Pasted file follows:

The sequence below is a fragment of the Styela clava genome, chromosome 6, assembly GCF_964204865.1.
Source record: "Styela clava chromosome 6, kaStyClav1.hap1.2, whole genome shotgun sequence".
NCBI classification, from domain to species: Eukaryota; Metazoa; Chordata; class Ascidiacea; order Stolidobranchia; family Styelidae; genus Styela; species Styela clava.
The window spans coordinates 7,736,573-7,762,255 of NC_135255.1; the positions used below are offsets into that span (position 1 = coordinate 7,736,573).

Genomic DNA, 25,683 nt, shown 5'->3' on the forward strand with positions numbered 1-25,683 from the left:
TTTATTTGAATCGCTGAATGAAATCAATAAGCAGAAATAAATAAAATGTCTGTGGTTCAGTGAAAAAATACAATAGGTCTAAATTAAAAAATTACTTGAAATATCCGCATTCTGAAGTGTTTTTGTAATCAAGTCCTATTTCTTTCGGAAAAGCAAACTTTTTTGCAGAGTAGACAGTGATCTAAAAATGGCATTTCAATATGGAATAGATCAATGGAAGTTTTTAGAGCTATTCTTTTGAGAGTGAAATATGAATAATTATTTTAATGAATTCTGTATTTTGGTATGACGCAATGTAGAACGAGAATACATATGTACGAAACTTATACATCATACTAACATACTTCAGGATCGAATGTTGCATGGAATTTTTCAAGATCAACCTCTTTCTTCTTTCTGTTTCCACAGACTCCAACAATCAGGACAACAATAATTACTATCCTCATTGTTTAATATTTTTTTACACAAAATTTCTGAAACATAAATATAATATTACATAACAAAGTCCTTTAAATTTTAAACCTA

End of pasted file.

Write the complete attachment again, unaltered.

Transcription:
The sequence below is a fragment of the Styela clava genome, chromosome 6, assembly GCF_964204865.1.
Source record: "Styela clava chromosome 6, kaStyClav1.hap1.2, whole genome shotgun sequence".
NCBI classification, from domain to species: Eukaryota; Metazoa; Chordata; class Ascidiacea; order Stolidobranchia; family Styelidae; genus Styela; species Styela clava.
The window spans coordinates 7,736,573-7,762,255 of NC_135255.1; the positions used below are offsets into that span (position 1 = coordinate 7,736,573).

Genomic DNA, 25,683 nt, shown 5'->3' on the forward strand with positions numbered 1-25,683 from the left:
TTTATTTGAATCGCTGAATGAAATCAATAAGCAGAAATAAATAAAATGTCTGTGGTTCAGTGAAAAAATACAATAGGTCTAAATTAAAAAATTACTTGAAATATCCGCATTCTGAAGTGTTTTTGTAATCAAGTCCTATTTCTTTCGGAAAAGCAAACTTTTTTGCAGAGTAGACAGTGATCTAAAAATGGCATTTCAATATGGAATAGATCAATGGAAGTTTTTAGAGCTATTCTTTTGAGAGTGAAATATGAATAATTATTTTAATGAATTCTGTATTTTGGTATGACGCAATGTAGAACGAGAATACATATGTACGAAACTTATACATCATACTAACATACTTCAGGATCGAATGTTGCATGGAATTTTTCAAGATCAACCTCTTTCTTCTTTCTGTTTCCACAGACTCCAACAATCAGGACAACAATAATTACTATCCTCATTGTTTAATATTTTTTTACACAAAATTTCTGAAACATAAATATAATATTACATAACAAAGTCCTTTAAATTTTAAACCTA